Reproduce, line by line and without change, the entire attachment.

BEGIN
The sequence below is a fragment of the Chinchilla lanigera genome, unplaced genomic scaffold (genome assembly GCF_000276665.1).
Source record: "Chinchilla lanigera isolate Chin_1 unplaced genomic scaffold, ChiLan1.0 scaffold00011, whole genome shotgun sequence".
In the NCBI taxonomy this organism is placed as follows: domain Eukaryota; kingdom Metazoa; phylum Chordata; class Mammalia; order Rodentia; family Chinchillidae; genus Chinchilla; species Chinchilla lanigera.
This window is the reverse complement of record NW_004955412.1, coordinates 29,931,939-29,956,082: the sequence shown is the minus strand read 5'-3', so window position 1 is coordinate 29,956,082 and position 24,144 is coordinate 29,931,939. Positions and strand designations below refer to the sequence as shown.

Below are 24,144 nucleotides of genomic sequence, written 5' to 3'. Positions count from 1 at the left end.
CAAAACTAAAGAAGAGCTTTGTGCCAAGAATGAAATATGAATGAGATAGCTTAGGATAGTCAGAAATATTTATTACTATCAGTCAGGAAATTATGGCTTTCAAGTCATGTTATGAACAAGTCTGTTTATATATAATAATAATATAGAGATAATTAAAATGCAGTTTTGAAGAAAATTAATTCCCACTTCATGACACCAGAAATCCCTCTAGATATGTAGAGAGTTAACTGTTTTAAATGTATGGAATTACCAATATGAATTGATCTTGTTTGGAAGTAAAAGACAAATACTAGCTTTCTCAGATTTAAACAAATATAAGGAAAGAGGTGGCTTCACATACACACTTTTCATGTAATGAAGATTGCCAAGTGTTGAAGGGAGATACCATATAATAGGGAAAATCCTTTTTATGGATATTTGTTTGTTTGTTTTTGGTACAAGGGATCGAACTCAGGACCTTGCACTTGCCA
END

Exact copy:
The sequence below is a fragment of the Chinchilla lanigera genome, unplaced genomic scaffold (genome assembly GCF_000276665.1).
Source record: "Chinchilla lanigera isolate Chin_1 unplaced genomic scaffold, ChiLan1.0 scaffold00011, whole genome shotgun sequence".
In the NCBI taxonomy this organism is placed as follows: domain Eukaryota; kingdom Metazoa; phylum Chordata; class Mammalia; order Rodentia; family Chinchillidae; genus Chinchilla; species Chinchilla lanigera.
This window is the reverse complement of record NW_004955412.1, coordinates 29,931,939-29,956,082: the sequence shown is the minus strand read 5'-3', so window position 1 is coordinate 29,956,082 and position 24,144 is coordinate 29,931,939. Positions and strand designations below refer to the sequence as shown.

Below are 24,144 nucleotides of genomic sequence, written 5' to 3'. Positions count from 1 at the left end.
CAAAACTAAAGAAGAGCTTTGTGCCAAGAATGAAATATGAATGAGATAGCTTAGGATAGTCAGAAATATTTATTACTATCAGTCAGGAAATTATGGCTTTCAAGTCATGTTATGAACAAGTCTGTTTATATATAATAATAATATAGAGATAATTAAAATGCAGTTTTGAAGAAAATTAATTCCCACTTCATGACACCAGAAATCCCTCTAGATATGTAGAGAGTTAACTGTTTTAAATGTATGGAATTACCAATATGAATTGATCTTGTTTGGAAGTAAAAGACAAATACTAGCTTTCTCAGATTTAAACAAATATAAGGAAAGAGGTGGCTTCACATACACACTTTTCATGTAATGAAGATTGCCAAGTGTTGAAGGGAGATACCATATAATAGGGAAAATCCTTTTTATGGATATTTGTTTGTTTGTTTTTGGTACAAGGGATCGAACTCAGGACCTTGCACTTGCCA